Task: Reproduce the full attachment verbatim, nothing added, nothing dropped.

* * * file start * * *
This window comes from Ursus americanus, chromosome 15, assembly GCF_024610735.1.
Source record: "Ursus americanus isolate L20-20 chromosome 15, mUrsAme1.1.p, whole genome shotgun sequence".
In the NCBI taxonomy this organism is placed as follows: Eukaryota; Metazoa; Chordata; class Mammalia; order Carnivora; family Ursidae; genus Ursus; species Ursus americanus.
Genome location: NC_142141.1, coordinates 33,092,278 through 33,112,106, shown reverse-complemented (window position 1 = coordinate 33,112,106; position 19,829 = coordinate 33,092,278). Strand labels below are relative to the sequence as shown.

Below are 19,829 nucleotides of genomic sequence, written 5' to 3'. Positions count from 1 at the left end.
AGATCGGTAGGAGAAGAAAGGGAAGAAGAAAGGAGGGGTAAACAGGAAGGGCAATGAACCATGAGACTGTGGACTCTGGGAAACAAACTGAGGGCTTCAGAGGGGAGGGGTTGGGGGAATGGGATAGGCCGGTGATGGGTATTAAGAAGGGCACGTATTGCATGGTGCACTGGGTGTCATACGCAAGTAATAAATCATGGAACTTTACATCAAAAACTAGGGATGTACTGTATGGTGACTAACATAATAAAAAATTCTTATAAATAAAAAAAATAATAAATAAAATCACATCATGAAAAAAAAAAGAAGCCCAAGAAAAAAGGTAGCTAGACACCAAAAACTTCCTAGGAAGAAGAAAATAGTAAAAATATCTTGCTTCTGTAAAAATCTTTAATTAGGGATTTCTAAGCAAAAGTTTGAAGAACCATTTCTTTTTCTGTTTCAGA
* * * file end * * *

This window comes from Ursus americanus, chromosome 15, assembly GCF_024610735.1.
Source record: "Ursus americanus isolate L20-20 chromosome 15, mUrsAme1.1.p, whole genome shotgun sequence".
In the NCBI taxonomy this organism is placed as follows: Eukaryota; Metazoa; Chordata; class Mammalia; order Carnivora; family Ursidae; genus Ursus; species Ursus americanus.
Genome location: NC_142141.1, coordinates 33,092,278 through 33,112,106, shown reverse-complemented (window position 1 = coordinate 33,112,106; position 19,829 = coordinate 33,092,278). Strand labels below are relative to the sequence as shown.

Below are 19,829 nucleotides of genomic sequence, written 5' to 3'. Positions count from 1 at the left end.
AGATCGGTAGGAGAAGAAAGGGAAGAAGAAAGGAGGGGTAAACAGGAAGGGCAATGAACCATGAGACTGTGGACTCTGGGAAACAAACTGAGGGCTTCAGAGGGGAGGGGTTGGGGGAATGGGATAGGCCGGTGATGGGTATTAAGAAGGGCACGTATTGCATGGTGCACTGGGTGTCATACGCAAGTAATAAATCATGGAACTTTACATCAAAAACTAGGGATGTACTGTATGGTGACTAACATAATAAAAAATTCTTATAAATAAAAAAAATAATAAATAAAATCACATCATGAAAAAAAAAAGAAGCCCAAGAAAAAAGGTAGCTAGACACCAAAAACTTCCTAGGAAGAAGAAAATAGTAAAAATATCTTGCTTCTGTAAAAATCTTTAATTAGGGATTTCTAAGCAAAAGTTTGAAGAACCATTTCTTTTTCTGTTTCAGA